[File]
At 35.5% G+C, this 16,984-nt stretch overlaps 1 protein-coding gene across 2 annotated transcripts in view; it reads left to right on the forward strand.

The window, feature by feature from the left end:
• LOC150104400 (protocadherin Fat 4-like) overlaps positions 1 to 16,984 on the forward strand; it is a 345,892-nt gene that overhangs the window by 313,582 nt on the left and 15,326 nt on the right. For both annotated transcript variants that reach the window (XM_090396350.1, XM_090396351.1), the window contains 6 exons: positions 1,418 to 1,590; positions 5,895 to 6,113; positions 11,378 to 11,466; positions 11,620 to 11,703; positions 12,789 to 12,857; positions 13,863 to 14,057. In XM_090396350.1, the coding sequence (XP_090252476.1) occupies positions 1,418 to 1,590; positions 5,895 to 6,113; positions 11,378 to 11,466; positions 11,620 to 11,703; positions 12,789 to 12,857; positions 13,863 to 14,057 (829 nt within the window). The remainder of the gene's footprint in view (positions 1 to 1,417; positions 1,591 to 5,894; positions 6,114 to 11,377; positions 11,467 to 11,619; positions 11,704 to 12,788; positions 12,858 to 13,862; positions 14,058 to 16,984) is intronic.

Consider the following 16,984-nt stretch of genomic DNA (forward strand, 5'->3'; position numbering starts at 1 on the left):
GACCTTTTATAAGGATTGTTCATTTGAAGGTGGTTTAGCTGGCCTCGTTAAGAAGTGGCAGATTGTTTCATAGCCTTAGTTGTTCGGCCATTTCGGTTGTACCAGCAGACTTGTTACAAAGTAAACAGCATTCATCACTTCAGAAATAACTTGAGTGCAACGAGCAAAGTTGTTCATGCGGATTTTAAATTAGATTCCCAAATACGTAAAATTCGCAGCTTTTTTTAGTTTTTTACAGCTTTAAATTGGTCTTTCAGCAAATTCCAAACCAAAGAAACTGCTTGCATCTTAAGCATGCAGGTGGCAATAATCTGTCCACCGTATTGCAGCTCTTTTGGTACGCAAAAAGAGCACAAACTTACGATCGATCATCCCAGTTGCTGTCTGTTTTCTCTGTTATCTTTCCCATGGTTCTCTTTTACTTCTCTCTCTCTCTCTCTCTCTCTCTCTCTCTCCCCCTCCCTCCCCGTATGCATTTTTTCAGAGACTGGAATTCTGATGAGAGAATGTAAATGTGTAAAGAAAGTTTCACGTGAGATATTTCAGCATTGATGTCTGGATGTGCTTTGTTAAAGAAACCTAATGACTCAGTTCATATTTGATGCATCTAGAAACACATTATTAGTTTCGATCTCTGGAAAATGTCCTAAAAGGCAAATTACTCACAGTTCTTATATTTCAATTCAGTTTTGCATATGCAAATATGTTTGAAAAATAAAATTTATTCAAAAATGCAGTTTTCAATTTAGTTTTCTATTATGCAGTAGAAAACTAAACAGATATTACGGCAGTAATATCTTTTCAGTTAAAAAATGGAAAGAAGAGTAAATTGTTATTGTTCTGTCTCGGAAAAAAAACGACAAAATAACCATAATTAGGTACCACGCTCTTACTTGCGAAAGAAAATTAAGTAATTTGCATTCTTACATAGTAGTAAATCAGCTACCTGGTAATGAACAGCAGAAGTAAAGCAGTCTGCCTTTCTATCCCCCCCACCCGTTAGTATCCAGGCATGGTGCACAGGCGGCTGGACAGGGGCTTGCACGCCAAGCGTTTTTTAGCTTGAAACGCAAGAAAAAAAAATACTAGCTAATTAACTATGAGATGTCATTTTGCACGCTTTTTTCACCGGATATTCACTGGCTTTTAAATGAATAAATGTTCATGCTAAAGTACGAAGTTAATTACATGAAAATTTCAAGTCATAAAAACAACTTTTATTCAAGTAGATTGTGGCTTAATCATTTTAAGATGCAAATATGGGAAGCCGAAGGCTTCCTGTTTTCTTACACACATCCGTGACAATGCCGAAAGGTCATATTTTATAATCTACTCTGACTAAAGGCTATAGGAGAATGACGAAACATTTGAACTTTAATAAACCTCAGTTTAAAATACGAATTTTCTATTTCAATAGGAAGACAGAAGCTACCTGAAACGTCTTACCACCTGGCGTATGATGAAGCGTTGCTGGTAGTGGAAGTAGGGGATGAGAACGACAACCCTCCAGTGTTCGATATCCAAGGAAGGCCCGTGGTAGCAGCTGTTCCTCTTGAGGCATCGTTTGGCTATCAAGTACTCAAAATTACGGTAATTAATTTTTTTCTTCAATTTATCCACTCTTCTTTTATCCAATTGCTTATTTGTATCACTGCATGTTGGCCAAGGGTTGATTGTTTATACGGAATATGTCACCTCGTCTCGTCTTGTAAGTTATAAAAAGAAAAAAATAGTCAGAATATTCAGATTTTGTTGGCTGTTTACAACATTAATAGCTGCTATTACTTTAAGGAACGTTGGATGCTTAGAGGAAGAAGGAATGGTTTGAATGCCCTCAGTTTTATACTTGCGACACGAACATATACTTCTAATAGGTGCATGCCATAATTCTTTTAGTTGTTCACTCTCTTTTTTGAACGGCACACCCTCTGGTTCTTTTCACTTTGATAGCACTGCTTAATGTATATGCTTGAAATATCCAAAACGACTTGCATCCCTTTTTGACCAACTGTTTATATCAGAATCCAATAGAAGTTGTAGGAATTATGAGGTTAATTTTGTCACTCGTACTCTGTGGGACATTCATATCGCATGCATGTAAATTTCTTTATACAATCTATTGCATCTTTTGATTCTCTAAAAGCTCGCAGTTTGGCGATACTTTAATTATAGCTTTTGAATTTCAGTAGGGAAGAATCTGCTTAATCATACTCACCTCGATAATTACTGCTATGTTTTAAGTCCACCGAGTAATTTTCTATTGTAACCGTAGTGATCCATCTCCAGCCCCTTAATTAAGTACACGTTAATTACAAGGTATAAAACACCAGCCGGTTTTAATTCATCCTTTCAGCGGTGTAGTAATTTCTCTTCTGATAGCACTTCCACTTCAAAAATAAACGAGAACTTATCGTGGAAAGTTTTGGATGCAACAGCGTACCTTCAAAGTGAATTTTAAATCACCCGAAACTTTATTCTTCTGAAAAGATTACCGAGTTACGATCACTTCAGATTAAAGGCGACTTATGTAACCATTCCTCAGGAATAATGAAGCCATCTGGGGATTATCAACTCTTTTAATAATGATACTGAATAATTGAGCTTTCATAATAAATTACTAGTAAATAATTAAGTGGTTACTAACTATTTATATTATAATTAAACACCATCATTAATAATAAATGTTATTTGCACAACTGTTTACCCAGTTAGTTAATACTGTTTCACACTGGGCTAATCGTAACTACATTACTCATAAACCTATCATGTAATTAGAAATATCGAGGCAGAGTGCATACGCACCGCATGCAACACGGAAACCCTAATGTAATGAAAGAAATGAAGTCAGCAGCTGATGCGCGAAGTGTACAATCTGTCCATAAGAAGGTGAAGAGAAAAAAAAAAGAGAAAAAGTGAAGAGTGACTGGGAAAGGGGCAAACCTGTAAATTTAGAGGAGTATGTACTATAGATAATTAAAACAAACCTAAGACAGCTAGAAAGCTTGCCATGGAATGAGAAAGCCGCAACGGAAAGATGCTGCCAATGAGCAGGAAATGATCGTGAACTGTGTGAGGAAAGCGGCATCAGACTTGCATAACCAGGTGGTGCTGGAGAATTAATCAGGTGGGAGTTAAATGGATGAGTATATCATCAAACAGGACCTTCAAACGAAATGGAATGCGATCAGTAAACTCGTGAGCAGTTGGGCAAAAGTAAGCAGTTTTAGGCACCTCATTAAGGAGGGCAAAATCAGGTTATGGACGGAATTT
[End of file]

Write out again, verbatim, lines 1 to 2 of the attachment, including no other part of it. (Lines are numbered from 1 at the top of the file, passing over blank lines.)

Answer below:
At 35.5% G+C, this 16,984-nt stretch overlaps 1 protein-coding gene across 2 annotated transcripts in view; it reads left to right on the forward strand.

The window, feature by feature from the left end: